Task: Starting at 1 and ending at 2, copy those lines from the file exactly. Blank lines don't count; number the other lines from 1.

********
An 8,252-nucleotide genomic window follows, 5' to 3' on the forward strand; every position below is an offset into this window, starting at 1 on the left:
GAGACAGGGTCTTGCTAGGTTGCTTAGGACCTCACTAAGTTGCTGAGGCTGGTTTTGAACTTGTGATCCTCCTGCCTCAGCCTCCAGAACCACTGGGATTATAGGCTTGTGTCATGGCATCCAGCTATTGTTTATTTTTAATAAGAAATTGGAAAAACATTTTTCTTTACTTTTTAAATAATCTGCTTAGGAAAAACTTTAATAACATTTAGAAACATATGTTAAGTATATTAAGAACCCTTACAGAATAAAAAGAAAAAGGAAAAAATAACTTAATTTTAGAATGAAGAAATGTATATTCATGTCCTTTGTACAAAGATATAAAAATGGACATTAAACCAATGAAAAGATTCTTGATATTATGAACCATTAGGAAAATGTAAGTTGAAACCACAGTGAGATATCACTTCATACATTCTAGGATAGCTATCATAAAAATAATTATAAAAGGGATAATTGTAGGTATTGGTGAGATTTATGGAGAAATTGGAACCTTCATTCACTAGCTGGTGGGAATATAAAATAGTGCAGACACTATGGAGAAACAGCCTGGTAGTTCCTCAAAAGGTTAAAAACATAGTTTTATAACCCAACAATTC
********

An 8,252-nucleotide genomic window follows, 5' to 3' on the forward strand; every position below is an offset into this window, starting at 1 on the left:
GAGACAGGGTCTTGCTAGGTTGCTTAGGACCTCACTAAGTTGCTGAGGCTGGTTTTGAACTTGTGATCCTCCTGCCTCAGCCTCCAGAACCACTGGGATTATAGGCTTGTGTCATGGCATCCAGCTATTGTTTATTTTTAATAAGAAATTGGAAAAACATTTTTCTTTACTTTTTAAATAATCTGCTTAGGAAAAACTTTAATAACATTTAGAAACATATGTTAAGTATATTAAGAACCCTTACAGAATAAAAAGAAAAAGGAAAAAATAACTTAATTTTAGAATGAAGAAATGTATATTCATGTCCTTTGTACAAAGATATAAAAATGGACATTAAACCAATGAAAAGATTCTTGATATTATGAACCATTAGGAAAATGTAAGTTGAAACCACAGTGAGATATCACTTCATACATTCTAGGATAGCTATCATAAAAATAATTATAAAAGGGATAATTGTAGGTATTGGTGAGATTTATGGAGAAATTGGAACCTTCATTCACTAGCTGGTGGGAATATAAAATAGTGCAGACACTATGGAGAAACAGCCTGGTAGTTCCTCAAAAGGTTAAAAACATAGTTTTATAACCCAACAATTC